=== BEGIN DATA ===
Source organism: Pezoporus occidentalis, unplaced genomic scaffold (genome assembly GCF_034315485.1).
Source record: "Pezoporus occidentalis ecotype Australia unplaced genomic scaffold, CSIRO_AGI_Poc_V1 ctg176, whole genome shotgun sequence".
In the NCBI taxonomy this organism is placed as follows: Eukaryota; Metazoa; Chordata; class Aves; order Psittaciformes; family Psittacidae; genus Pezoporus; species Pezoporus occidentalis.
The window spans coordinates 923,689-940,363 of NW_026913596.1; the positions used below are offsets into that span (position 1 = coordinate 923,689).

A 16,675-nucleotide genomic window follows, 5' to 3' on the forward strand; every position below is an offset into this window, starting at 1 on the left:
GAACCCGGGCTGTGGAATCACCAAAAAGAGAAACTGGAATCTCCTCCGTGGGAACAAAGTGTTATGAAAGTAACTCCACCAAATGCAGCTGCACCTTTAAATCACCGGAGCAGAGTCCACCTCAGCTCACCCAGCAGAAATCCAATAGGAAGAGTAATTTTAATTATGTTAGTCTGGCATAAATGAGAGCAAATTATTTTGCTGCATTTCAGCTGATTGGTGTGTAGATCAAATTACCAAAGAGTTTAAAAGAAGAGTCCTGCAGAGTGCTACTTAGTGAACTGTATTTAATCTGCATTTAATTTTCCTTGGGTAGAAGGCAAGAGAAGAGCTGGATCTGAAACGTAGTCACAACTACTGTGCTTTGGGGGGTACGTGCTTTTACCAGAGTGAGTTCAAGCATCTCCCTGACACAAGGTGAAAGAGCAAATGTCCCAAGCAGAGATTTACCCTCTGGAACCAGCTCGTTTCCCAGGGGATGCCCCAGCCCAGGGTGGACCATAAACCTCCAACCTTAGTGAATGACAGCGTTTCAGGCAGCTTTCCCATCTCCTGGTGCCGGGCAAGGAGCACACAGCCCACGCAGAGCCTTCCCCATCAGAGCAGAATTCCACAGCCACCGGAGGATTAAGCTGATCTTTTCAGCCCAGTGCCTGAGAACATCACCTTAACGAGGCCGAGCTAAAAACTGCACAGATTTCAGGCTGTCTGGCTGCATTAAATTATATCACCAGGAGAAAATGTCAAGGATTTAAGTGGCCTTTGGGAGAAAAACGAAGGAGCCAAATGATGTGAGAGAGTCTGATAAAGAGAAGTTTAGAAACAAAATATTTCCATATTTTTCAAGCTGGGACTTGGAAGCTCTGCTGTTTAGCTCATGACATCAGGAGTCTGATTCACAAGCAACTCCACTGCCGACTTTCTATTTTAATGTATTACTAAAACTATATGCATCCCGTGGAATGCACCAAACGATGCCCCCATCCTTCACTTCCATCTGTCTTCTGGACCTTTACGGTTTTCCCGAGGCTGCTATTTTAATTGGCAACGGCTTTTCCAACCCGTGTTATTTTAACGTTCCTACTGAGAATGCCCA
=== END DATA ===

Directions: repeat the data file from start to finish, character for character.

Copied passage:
Source organism: Pezoporus occidentalis, unplaced genomic scaffold (genome assembly GCF_034315485.1).
Source record: "Pezoporus occidentalis ecotype Australia unplaced genomic scaffold, CSIRO_AGI_Poc_V1 ctg176, whole genome shotgun sequence".
In the NCBI taxonomy this organism is placed as follows: Eukaryota; Metazoa; Chordata; class Aves; order Psittaciformes; family Psittacidae; genus Pezoporus; species Pezoporus occidentalis.
The window spans coordinates 923,689-940,363 of NW_026913596.1; the positions used below are offsets into that span (position 1 = coordinate 923,689).

A 16,675-nucleotide genomic window follows, 5' to 3' on the forward strand; every position below is an offset into this window, starting at 1 on the left:
GAACCCGGGCTGTGGAATCACCAAAAAGAGAAACTGGAATCTCCTCCGTGGGAACAAAGTGTTATGAAAGTAACTCCACCAAATGCAGCTGCACCTTTAAATCACCGGAGCAGAGTCCACCTCAGCTCACCCAGCAGAAATCCAATAGGAAGAGTAATTTTAATTATGTTAGTCTGGCATAAATGAGAGCAAATTATTTTGCTGCATTTCAGCTGATTGGTGTGTAGATCAAATTACCAAAGAGTTTAAAAGAAGAGTCCTGCAGAGTGCTACTTAGTGAACTGTATTTAATCTGCATTTAATTTTCCTTGGGTAGAAGGCAAGAGAAGAGCTGGATCTGAAACGTAGTCACAACTACTGTGCTTTGGGGGGTACGTGCTTTTACCAGAGTGAGTTCAAGCATCTCCCTGACACAAGGTGAAAGAGCAAATGTCCCAAGCAGAGATTTACCCTCTGGAACCAGCTCGTTTCCCAGGGGATGCCCCAGCCCAGGGTGGACCATAAACCTCCAACCTTAGTGAATGACAGCGTTTCAGGCAGCTTTCCCATCTCCTGGTGCCGGGCAAGGAGCACACAGCCCACGCAGAGCCTTCCCCATCAGAGCAGAATTCCACAGCCACCGGAGGATTAAGCTGATCTTTTCAGCCCAGTGCCTGAGAACATCACCTTAACGAGGCCGAGCTAAAAACTGCACAGATTTCAGGCTGTCTGGCTGCATTAAATTATATCACCAGGAGAAAATGTCAAGGATTTAAGTGGCCTTTGGGAGAAAAACGAAGGAGCCAAATGATGTGAGAGAGTCTGATAAAGAGAAGTTTAGAAACAAAATATTTCCATATTTTTCAAGCTGGGACTTGGAAGCTCTGCTGTTTAGCTCATGACATCAGGAGTCTGATTCACAAGCAACTCCACTGCCGACTTTCTATTTTAATGTATTACTAAAACTATATGCATCCCGTGGAATGCACCAAACGATGCCCCCATCCTTCACTTCCATCTGTCTTCTGGACCTTTACGGTTTTCCCGAGGCTGCTATTTTAATTGGCAACGGCTTTTCCAACCCGTGTTATTTTAACGTTCCTACTGAGAATGCCCA